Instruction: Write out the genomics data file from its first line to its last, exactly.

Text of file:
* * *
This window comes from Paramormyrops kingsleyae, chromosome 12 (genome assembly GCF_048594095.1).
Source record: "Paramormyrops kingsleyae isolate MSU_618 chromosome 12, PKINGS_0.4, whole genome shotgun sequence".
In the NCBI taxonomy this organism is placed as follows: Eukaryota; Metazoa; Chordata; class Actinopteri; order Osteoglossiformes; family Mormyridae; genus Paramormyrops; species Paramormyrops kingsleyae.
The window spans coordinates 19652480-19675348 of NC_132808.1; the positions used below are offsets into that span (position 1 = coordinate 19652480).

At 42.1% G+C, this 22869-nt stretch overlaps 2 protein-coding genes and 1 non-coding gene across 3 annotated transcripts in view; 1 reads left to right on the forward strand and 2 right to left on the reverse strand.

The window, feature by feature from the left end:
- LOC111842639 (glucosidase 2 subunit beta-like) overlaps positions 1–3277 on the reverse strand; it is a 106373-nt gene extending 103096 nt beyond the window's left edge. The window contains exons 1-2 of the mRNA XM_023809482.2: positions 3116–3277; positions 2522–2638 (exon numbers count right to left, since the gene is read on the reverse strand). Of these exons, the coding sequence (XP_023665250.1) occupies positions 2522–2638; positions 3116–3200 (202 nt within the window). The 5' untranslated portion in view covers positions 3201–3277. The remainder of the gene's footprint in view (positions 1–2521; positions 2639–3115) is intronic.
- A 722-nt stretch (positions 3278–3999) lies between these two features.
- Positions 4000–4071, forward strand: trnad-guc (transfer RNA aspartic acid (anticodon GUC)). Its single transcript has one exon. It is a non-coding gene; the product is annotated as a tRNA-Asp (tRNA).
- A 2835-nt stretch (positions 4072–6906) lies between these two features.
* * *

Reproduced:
This window comes from Paramormyrops kingsleyae, chromosome 12 (genome assembly GCF_048594095.1).
Source record: "Paramormyrops kingsleyae isolate MSU_618 chromosome 12, PKINGS_0.4, whole genome shotgun sequence".
In the NCBI taxonomy this organism is placed as follows: Eukaryota; Metazoa; Chordata; class Actinopteri; order Osteoglossiformes; family Mormyridae; genus Paramormyrops; species Paramormyrops kingsleyae.
The window spans coordinates 19652480-19675348 of NC_132808.1; the positions used below are offsets into that span (position 1 = coordinate 19652480).

At 42.1% G+C, this 22869-nt stretch overlaps 2 protein-coding genes and 1 non-coding gene across 3 annotated transcripts in view; 1 reads left to right on the forward strand and 2 right to left on the reverse strand.

The window, feature by feature from the left end:
- LOC111842639 (glucosidase 2 subunit beta-like) overlaps positions 1–3277 on the reverse strand; it is a 106373-nt gene extending 103096 nt beyond the window's left edge. The window contains exons 1-2 of the mRNA XM_023809482.2: positions 3116–3277; positions 2522–2638 (exon numbers count right to left, since the gene is read on the reverse strand). Of these exons, the coding sequence (XP_023665250.1) occupies positions 2522–2638; positions 3116–3200 (202 nt within the window). The 5' untranslated portion in view covers positions 3201–3277. The remainder of the gene's footprint in view (positions 1–2521; positions 2639–3115) is intronic.
- A 722-nt stretch (positions 3278–3999) lies between these two features.
- Positions 4000–4071, forward strand: trnad-guc (transfer RNA aspartic acid (anticodon GUC)). Its single transcript has one exon. It is a non-coding gene; the product is annotated as a tRNA-Asp (tRNA).
- A 2835-nt stretch (positions 4072–6906) lies between these two features.